Friday, November 21, 2014

How to Make Homemade Gyoza

I love Gyoza. These little potstickers have always delighted me whenever we visit Japanese restaurants, and finally, when hubby and I got lost in Johor, Mayasia one time, we stumbled upon this cozy little gyoza kiosk that made us fall in love with gyoza even more. I actually planned to sell them as a business, and now I can finally start, thanks to my incredibly talented cousin who taught me how to make these Japanese delights.

Homemade Gyoza Recipe


  • .2 kg cabbage
  • 2 stems spring onion
  • 2 packs (approx. 500 grams) dumpling wrapper (Marby brand was too flour-y for my taste. If you have the time, go to Ongpin and look for gyoza wrappers there)
  • 1/2 clove of garlic
  • coin-sized ginger
  • 1 kilo regular ground pork
  • seasonings: 6 tbsp. Kikkoman soy sauce
  •                    2 tsp. pepper
  •                    2 tbsp. corn starch
  •                     1 tbsp. sugar
  •                     1/2 tsp. salt
  • for the gyoza sauce, Kikkoman and vinegar in 4:2 ratio

1. Finely dice cabbage and soak in saltwater for 15 minutes.


2. Finely dice spring onions. Strain both cabbage and spring onions into paper napkin and squeeze out excess water.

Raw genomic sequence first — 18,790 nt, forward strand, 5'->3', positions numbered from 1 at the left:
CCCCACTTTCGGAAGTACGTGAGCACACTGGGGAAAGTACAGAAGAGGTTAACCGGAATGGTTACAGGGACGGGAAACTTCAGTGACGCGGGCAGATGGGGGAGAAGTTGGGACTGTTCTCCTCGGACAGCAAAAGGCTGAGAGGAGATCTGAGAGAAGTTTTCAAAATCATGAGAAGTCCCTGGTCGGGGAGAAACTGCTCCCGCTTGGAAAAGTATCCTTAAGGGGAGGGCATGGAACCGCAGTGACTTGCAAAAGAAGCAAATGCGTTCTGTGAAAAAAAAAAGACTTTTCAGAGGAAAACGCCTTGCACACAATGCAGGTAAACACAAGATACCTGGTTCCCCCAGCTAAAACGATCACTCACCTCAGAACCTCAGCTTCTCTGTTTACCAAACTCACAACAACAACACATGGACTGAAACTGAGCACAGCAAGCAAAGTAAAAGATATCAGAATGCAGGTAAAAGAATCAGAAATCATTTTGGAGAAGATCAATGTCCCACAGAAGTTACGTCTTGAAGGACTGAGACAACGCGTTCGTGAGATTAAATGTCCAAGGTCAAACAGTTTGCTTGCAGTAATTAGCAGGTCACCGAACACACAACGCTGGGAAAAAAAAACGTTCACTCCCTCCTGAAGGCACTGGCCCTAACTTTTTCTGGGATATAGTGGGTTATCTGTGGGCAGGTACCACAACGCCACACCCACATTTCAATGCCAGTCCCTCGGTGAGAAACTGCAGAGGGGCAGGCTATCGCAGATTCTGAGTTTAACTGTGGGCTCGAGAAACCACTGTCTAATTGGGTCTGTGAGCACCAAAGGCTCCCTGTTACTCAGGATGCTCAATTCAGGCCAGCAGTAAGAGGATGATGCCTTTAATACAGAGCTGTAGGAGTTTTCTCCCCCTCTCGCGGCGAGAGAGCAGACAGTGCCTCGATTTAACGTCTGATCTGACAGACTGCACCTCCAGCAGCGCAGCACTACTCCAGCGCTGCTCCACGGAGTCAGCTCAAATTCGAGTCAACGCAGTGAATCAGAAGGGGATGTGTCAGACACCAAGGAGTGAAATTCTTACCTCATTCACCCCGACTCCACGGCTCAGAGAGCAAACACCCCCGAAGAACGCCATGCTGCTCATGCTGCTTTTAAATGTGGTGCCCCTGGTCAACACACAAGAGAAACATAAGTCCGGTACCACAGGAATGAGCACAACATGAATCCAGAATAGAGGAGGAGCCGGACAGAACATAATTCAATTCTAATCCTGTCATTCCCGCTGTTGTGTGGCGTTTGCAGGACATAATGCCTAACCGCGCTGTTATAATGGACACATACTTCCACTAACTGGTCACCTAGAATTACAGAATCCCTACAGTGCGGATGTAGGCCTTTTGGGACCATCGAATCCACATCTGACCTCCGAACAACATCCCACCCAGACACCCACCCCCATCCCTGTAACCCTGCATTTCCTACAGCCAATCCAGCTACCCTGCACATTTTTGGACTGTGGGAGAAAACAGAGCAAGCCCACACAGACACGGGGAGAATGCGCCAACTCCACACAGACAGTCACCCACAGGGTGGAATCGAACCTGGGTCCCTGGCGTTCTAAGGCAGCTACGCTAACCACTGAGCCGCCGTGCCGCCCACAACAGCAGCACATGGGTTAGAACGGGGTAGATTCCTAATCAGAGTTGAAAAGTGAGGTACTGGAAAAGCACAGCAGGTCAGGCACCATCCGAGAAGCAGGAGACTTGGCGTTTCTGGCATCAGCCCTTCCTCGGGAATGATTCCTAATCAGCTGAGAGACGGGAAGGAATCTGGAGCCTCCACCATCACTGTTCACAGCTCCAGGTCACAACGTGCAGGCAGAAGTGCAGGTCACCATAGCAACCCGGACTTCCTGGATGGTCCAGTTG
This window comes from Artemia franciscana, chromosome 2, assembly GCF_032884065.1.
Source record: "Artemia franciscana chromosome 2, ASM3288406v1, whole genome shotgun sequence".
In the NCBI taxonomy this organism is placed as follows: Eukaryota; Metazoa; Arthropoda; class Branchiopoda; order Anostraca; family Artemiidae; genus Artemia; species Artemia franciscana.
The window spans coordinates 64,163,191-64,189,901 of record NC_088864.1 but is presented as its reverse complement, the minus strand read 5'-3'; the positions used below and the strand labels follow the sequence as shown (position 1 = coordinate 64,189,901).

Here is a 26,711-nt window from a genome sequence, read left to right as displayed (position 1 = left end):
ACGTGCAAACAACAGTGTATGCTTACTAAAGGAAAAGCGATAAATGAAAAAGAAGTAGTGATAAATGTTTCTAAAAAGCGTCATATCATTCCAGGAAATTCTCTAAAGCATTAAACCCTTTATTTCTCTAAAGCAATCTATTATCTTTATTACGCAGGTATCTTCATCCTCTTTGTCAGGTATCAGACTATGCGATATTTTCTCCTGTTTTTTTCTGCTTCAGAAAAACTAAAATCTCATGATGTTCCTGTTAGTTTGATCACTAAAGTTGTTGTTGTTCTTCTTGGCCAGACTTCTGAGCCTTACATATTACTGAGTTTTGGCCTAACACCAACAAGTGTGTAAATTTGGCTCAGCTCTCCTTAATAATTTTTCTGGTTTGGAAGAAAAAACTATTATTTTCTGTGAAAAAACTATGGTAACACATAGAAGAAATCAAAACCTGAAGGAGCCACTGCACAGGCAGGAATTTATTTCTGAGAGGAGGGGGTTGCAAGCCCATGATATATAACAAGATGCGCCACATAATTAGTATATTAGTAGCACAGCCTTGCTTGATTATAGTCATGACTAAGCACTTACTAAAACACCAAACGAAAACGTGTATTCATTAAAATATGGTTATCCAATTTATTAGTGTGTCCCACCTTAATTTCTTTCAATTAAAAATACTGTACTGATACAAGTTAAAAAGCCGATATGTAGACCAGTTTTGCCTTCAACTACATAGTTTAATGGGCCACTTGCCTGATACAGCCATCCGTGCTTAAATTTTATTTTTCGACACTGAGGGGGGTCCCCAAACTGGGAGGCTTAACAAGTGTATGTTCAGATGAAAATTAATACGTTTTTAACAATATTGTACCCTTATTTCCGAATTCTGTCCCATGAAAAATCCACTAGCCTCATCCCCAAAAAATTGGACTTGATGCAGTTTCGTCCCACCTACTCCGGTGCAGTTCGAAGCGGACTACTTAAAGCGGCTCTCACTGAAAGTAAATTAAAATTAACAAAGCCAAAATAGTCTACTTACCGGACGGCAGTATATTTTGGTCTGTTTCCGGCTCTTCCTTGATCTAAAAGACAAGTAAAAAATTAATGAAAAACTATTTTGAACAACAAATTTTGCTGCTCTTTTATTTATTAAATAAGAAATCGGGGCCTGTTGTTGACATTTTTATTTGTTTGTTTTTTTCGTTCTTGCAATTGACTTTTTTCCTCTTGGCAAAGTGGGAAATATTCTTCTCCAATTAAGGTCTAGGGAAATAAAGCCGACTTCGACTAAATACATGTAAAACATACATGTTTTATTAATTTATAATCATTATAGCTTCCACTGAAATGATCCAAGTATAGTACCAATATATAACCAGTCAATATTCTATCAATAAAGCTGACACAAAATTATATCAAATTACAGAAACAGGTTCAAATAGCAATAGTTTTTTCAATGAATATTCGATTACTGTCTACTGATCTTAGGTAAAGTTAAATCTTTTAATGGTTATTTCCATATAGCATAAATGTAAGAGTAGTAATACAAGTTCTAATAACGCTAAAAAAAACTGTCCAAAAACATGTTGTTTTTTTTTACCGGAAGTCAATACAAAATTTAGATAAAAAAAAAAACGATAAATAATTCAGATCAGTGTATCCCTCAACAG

3. Mix and mash the ground pork into the bowl of cabbage and spring onions. Add the diced garlic and ginger. Add all the seasonings. Then, keep mashing with your hands until it feels like you're squishing gum (or brains!). 

4. Wrap the pork mixture with the dumpling wrappers. Get ready because this'll take some time! So sit yourself down on a comfy chair and get started. Use a bowl of water with corn starch to use as dumpling paste. Also, use a plate with corn starch to prevent the dumpling from sticking to each other.

5. To wrap, grab a wrapper, then scoop an adequate amount of pork mixture into the middle of the wrapper. Then, use your finger to wet the outer circle of your wrapper. Fold the wrapper and push the tips of the wrapper together to make them stick and seal the meat inside. Afterwards, try to fold them into fan-like designs. It takes practice, but after a few weird-looking dumplings, you'll get the hang of it; promise!

6. When you're done, add enough oil to thinly cover the surface of a nonstick pan over medium heat. Then, place the gyoza inside enough to fill the pan. After the bottoms begin to brown, pour in half a soup bowl of water and immediately cover. Let it cook until the water disappears. This means the gyoza is done, and just enough to make the wrapper crispy without burning them. Then, turn off the heat, flip onto a plate, and serve. Don't forget to mix the sauce into a sauce bowl for the perfect taste!


  1. We used wine vinegarrrrr! and premium soy sauce! Sobrang same sa restaurants!!

  2. This is really a wonderful post.

    1. Thanks so much! I hope you can give the recipe a try and let me know how it goes:)


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